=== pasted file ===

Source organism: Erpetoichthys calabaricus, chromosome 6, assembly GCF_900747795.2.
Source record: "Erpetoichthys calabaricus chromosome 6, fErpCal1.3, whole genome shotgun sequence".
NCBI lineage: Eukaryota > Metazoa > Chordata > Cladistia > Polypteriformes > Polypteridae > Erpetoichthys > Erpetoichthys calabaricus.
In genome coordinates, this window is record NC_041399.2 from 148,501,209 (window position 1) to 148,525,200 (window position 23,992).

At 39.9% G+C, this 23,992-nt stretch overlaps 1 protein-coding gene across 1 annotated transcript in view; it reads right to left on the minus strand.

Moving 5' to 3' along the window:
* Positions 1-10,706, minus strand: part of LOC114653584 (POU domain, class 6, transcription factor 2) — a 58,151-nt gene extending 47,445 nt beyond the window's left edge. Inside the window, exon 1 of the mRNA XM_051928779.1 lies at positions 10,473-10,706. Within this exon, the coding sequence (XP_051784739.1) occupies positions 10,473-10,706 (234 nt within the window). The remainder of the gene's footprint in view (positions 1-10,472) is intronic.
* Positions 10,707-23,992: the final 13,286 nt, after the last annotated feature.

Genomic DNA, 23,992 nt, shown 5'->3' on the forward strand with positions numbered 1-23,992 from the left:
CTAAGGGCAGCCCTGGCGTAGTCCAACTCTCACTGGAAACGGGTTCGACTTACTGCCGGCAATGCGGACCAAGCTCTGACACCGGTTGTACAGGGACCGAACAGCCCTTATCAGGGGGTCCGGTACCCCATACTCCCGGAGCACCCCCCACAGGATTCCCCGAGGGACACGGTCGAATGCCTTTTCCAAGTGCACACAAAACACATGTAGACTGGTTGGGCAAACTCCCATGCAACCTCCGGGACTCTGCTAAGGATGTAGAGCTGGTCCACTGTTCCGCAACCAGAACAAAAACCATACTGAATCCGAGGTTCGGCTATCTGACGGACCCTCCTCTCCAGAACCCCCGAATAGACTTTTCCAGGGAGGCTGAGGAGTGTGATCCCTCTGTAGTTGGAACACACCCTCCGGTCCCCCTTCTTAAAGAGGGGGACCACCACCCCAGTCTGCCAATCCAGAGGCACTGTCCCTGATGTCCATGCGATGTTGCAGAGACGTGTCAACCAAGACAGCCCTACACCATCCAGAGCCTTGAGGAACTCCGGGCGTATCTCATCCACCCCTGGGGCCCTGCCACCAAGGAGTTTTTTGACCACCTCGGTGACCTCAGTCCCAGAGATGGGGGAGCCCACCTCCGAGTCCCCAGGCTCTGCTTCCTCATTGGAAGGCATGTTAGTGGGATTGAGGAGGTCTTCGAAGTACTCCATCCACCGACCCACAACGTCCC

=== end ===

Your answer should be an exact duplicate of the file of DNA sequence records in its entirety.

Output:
Source organism: Erpetoichthys calabaricus, chromosome 6, assembly GCF_900747795.2.
Source record: "Erpetoichthys calabaricus chromosome 6, fErpCal1.3, whole genome shotgun sequence".
NCBI lineage: Eukaryota > Metazoa > Chordata > Cladistia > Polypteriformes > Polypteridae > Erpetoichthys > Erpetoichthys calabaricus.
In genome coordinates, this window is record NC_041399.2 from 148,501,209 (window position 1) to 148,525,200 (window position 23,992).

At 39.9% G+C, this 23,992-nt stretch overlaps 1 protein-coding gene across 1 annotated transcript in view; it reads right to left on the minus strand.

Moving 5' to 3' along the window:
* Positions 1-10,706, minus strand: part of LOC114653584 (POU domain, class 6, transcription factor 2) — a 58,151-nt gene extending 47,445 nt beyond the window's left edge. Inside the window, exon 1 of the mRNA XM_051928779.1 lies at positions 10,473-10,706. Within this exon, the coding sequence (XP_051784739.1) occupies positions 10,473-10,706 (234 nt within the window). The remainder of the gene's footprint in view (positions 1-10,472) is intronic.
* Positions 10,707-23,992: the final 13,286 nt, after the last annotated feature.

Genomic DNA, 23,992 nt, shown 5'->3' on the forward strand with positions numbered 1-23,992 from the left:
CTAAGGGCAGCCCTGGCGTAGTCCAACTCTCACTGGAAACGGGTTCGACTTACTGCCGGCAATGCGGACCAAGCTCTGACACCGGTTGTACAGGGACCGAACAGCCCTTATCAGGGGGTCCGGTACCCCATACTCCCGGAGCACCCCCCACAGGATTCCCCGAGGGACACGGTCGAATGCCTTTTCCAAGTGCACACAAAACACATGTAGACTGGTTGGGCAAACTCCCATGCAACCTCCGGGACTCTGCTAAGGATGTAGAGCTGGTCCACTGTTCCGCAACCAGAACAAAAACCATACTGAATCCGAGGTTCGGCTATCTGACGGACCCTCCTCTCCAGAACCCCCGAATAGACTTTTCCAGGGAGGCTGAGGAGTGTGATCCCTCTGTAGTTGGAACACACCCTCCGGTCCCCCTTCTTAAAGAGGGGGACCACCACCCCAGTCTGCCAATCCAGAGGCACTGTCCCTGATGTCCATGCGATGTTGCAGAGACGTGTCAACCAAGACAGCCCTACACCATCCAGAGCCTTGAGGAACTCCGGGCGTATCTCATCCACCCCTGGGGCCCTGCCACCAAGGAGTTTTTTGACCACCTCGGTGACCTCAGTCCCAGAGATGGGGGAGCCCACCTCCGAGTCCCCAGGCTCTGCTTCCTCATTGGAAGGCATGTTAGTGGGATTGAGGAGGTCTTCGAAGTACTCCATCCACCGACCCACAACGTCCC